Unlocking the drive is simple: press the key button, enter your PIN, press the key button again. You now have 30 seconds to insert the drive into your system. If you do, it will function exactly as any USB drive. If you don’t, it will automatically lock again.
Incidentally, I was curious about how long it takes the drive to lock when it’s removed from the computer. As far as I could tell, it was instantaneous. There was no delay that I could see. When the drive is removed from the USB port, it is immediately secured. I also learned the hard way that if you reboot your computer, the drive automatically locks.
The LEDs tell you the state of the drive at any given time.
This is done with a simple set of icons to show when the drive is locked or unlocked, ready for a PIN, etc.
Unplugging the drive automatically locks it. It’s also possible to lock it while it’s still plugged in by holding the key button down until the lock icon appears.
There is an option to have an administrator PIN on the drive as well as a USER PIN. That makes this drive a good fit for businesses, where there could be multiple drives in play.
As this is essentially the same USB 3.0/3.1 drive as the Bluetooth version, it performs equally well. I saw no need to run benchmarks. You can refer to the results for the Bluetooth drive if you’re curious.
Like with the BT model, I used this as my primary USB stick for a couple of weeks. I experienced no malfunctions, issues, or glitches. The drive worked exactly as advertised every time. The keypad is small, but not so small that it was difficult to type my PIN. And since I used the default PIN, I had no worries about forgetting it.
Unlike the BT model, I didn’t have the issue of accidentally locking the drive when I walked away from my computer. Unfortunately that also meant that I left my desk on multiple occasions and forgot to secure the drive. It’s just a question of whether I want automatic security or to handle it myself, and this taught me I need to get better at it.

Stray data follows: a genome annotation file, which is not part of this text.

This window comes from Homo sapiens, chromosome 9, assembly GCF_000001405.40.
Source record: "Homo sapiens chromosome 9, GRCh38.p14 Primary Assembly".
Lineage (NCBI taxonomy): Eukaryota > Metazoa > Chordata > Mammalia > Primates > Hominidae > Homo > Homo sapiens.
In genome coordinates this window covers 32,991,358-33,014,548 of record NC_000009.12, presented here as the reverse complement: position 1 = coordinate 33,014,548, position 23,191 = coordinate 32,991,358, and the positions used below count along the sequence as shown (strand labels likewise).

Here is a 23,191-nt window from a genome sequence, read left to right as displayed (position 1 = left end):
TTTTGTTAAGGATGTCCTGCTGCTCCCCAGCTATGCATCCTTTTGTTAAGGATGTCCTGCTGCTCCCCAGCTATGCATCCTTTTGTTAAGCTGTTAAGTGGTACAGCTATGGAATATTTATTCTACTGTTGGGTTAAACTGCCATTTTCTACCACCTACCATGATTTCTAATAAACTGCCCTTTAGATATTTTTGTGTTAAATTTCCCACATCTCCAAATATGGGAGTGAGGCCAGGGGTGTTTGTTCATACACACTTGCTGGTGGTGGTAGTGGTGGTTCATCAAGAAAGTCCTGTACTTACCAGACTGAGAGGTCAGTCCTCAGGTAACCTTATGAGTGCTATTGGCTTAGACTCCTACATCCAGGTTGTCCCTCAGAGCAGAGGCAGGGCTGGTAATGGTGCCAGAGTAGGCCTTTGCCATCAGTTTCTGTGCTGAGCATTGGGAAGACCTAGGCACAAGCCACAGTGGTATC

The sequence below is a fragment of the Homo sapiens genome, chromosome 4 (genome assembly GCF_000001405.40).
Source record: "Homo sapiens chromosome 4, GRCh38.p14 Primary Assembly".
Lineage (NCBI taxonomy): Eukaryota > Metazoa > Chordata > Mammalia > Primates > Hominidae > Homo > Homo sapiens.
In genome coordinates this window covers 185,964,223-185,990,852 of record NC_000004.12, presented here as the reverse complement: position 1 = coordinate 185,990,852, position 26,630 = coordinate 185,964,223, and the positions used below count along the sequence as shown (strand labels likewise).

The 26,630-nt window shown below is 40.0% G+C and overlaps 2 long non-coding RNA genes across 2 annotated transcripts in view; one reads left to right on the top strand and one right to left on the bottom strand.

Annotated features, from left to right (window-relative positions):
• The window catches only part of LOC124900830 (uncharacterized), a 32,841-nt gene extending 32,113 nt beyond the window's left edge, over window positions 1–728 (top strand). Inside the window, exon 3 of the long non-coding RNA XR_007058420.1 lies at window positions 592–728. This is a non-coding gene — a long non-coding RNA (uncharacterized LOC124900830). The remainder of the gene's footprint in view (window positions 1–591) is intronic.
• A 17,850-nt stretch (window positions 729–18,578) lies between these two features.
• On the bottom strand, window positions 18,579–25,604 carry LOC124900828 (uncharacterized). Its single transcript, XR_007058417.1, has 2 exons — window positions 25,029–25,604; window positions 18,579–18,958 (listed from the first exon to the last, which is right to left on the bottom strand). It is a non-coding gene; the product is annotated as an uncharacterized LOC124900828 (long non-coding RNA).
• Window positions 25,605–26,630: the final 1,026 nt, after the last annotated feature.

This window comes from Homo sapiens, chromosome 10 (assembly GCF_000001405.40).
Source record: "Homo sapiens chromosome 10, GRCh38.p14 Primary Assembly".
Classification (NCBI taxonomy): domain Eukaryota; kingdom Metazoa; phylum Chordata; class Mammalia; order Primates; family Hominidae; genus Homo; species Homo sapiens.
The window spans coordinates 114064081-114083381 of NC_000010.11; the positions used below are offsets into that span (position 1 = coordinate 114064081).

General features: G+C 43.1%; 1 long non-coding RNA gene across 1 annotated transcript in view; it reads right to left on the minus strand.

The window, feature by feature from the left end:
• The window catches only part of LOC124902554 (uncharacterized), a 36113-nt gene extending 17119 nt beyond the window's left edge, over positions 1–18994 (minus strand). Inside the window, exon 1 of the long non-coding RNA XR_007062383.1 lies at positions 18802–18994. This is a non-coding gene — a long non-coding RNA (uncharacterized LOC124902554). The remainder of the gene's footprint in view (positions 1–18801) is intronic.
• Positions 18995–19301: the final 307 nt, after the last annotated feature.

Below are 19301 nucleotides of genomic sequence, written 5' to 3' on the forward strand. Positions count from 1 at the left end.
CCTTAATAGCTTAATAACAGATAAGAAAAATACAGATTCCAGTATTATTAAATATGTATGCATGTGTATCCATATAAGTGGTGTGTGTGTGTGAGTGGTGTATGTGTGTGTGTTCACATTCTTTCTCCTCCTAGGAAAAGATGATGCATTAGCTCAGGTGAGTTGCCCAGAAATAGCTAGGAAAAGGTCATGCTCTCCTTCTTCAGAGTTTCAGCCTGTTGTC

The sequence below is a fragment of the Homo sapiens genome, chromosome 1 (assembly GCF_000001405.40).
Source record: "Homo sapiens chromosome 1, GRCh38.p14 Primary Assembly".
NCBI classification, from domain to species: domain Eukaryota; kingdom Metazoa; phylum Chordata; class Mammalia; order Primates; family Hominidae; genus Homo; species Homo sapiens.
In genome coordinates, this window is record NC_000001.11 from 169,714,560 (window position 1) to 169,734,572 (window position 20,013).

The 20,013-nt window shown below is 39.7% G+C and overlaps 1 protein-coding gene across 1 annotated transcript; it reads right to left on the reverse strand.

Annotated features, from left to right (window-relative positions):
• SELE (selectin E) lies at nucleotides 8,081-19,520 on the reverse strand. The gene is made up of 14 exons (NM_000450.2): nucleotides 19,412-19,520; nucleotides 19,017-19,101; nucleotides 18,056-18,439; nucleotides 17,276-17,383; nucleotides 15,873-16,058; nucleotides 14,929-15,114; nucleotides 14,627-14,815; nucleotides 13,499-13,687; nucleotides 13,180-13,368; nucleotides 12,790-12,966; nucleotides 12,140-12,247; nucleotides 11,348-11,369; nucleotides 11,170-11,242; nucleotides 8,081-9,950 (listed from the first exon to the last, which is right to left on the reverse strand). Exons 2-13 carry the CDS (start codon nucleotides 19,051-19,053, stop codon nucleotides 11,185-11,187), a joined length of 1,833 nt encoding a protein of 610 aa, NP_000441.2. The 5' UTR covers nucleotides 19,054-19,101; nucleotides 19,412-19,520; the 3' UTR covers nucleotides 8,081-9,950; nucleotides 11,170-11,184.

One thing I found was I became more stingy about unplugging the drive. Knowing I’d have to enter the PIN again to unlock it meant I left it plugged in unless I absolutely needed to take it out. It’s funny sometimes how much effort I’m willing to put into not working too hard.
Keypad vs. Bluetooth
I was surprised to find that I prefer the keypad method to Bluetooth. The Bluetooth drive is cool and “techy”, but I found the keypad to be more functional and usable. I definitely like the idea of not having to rely on my phone for security. And while I’m not a huge fan of having to remember an extra PIN, I’d still rather get used to that than have the drive tethered to my phone.
I can see a strong business market for devices like this. Transferring sensitive business data on USB can be risky, so a secure solution is something a lot of companies will be interested in. The option of an admin PIN means a company can deploy these to employees and not have to worry about forgotten PINs.
I still can’t honestly say I have a personal need for something like this. If my choice is paying a premium for a secure USB drive or just not using USB for my data, I’d probably go with the non-USB option. I’m cheap like that.
Paying for Security
Speaking of paying a premium, all the space-aged encryption and cool features of this drive don’t come cheap. The 8GB stick I tested costs$89, so you’re really paying for your security. Not cheap, but if you need it bad enough, you’re probably willing to pay for it.
SecureData knows what they’re doing with these secure drives, and this USB drives strikes a nice balance of functionality and aesthetics. I didn’t expect to like this USB stick as much as the Bluetooth model, but after using it for a while I realized I prefer a keypad to an app on my phone. I don’t mind the larger size, or the keypad telling the world I’ve got something important on it. The drive is simple to use, reliable, and most importantly, secure. The only drawback is the price; you pay a premium for all that tech. But if security is important to you and you need it on a thumb drive, this is a great way to go!